According to the 24th annual Western Monarch Thanksgiving Count by the Xerces Society, there has been a “99.9% fall from the number of monarch in the 1980s, when butterflies filled trees from Marin County to San Diego County.” Over 1.2 million monarchs were counted in 1997. Despite an increase in volunteer monitors, the count of overwintering monarchs in forest groves along the coast of California during their migration in 2020 was a mere 2,000. Indeed, the numbers have shown a precipitous decline since monitoring began. As such, Xerces Society has issued a Call to Action.
Friends of South Pasadena Nature Park Answers the Call
In 2016 Friends of South Pasadena Nature Park installed a Monarch Waystation in the park. We are now increasing our efforts to establish stands of narrowleaf milkweed on which the monarch butterflies lay their eggs. The eggs hatch out to caterpillars (larva) that only feed on milkweeds. Scientists believe that the loss of milkweed and nectar plants due to herbicide use, especially glyphosate (RoundupTM ), may be one of the reasons that monarchs are in trouble. We are working to establish local native plants that will provide both milkweed for caterpillars and nectar for the butterflies and other pollinators.
Grow Only Native Milkweeds
In the park we only grow milkweed that is native to southern California. Scientific research (Satterfield, et al., 2016) suggests that the nonnative tropical milkweed may be linked to an increase in disease among monarchs. Since the nonnative tropical milkweed (Asclepias curassavica) does not go dormant, butterflies hang around for an easy life. Unfortunately, they also share diseases, such as the protozoan parasite, Ophryocystis elektroscirrha or OE. It appears that OE is less prevalent in migratory monarchs because those infected with OE are unable to survive the journey and therefore are less likely to infect the larger population.
(Photo: Dara Satterfield / Project Monarch Health, xerces.org)
Get Your Own Free Native Milkweed Seed Packet
In addition to improving habitat at the nature park for the monarch (and other pollinators), Friends of the South Pasadena Nature Park is also reaching out to the public with information and native milkweed seeds. Beginning February 18th, volunteers will be at the South Pasadena Farmer’s Market with free seeds and information. Look for our Monarch Butterfly Waystation sign. The sign, also displayed in the nature park was created in 2019 by Carrie Hashimoto, at the time a high school student at Polytechnic School.
The following brochure with information and resources will be available along with the seed packets and planting information.
5 thoughts on “Gardening to help save the monarch butterfly”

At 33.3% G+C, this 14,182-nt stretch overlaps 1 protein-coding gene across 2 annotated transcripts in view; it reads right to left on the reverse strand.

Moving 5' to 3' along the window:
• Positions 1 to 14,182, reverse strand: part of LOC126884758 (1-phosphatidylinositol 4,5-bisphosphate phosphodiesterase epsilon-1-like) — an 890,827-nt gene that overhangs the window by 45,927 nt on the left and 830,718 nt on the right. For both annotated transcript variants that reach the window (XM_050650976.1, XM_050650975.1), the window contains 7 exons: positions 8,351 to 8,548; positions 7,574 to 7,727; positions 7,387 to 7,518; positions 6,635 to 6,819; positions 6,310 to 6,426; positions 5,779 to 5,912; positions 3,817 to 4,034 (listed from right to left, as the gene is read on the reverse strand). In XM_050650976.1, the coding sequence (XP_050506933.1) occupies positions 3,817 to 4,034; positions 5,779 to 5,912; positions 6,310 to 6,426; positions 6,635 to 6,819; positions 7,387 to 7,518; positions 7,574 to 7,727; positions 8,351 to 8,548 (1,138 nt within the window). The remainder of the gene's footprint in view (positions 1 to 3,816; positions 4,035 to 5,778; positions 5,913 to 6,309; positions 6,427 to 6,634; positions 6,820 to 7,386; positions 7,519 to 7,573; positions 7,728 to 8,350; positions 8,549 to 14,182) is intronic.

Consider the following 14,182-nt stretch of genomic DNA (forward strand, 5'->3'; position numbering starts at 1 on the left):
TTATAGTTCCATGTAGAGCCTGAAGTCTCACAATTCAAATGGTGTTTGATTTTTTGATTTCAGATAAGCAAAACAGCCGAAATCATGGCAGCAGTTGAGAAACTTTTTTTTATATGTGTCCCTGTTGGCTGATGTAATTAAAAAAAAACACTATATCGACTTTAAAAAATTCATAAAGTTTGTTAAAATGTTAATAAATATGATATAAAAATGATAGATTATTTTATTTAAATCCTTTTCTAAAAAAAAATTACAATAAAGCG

Barbara, very gratified to see all that you and South Pasadena are doing. At Caltrans, where I work as a biologist, we’ve entered into a program with USFWS to set aside a percentage of right-of-way for milkweed and nectar-rich plants. Hopefully, it is not too late.
Thanks Paul. Glad to hear that USFWS and Caltrans are working on this critical problem as well. Time is short but I really hope we can turn this around!
Thank you for posting this! I grew up near one of the traditional monarch parks… would love to plant some proper milkweed. Do you know if the same kind of milkweed is native further north? (A bit south of San Francisco.)
Hi Heather. I’d suggest that you contact your local chapter of CNPS. I checked Calscape.org and found that Asclepias fascicularis is very widespread and likely to be local to your area. Asclepias californica may be appropriate if you are in the East Bay. Xerces Society recommends that you don’t plant any milkweed if you are near overwintering sites (within 5 miles of the coast). Hope that helps.
Hi Heather. Do you know which Ceanothus it is? My experience is that Ray Hartman is one of the easiest ones to grow. About 10 years ago I planted 2 Conchas. The first summer after planting, one of them did what you describe. I watered it well and it promptly died. The following summer Concha number 2 did the same thing. This time I held off on watering, and it promptly died. I’m telling you this because sometimes watering or not does not help. It may be root rot or some other disease or stress.
Having said this, I’d suggest checking the soil around the rootball carefully. If it is dry, water during the cool part of the day (early morning is best), and let the chips fall where they will. Also, while checking the soil for moisture, gently push your fingers into and around the rootball to check for gaps in the soil. If you find any, try to fill them in with you fingers. If it seems to respond positively to water, then let the area dry out and water deeply again – could be in 2 weeks depending on weather and soil type. Young plants like this usually need summer water (and winter water during dry seasons).
Good luck and let me know how it goes.
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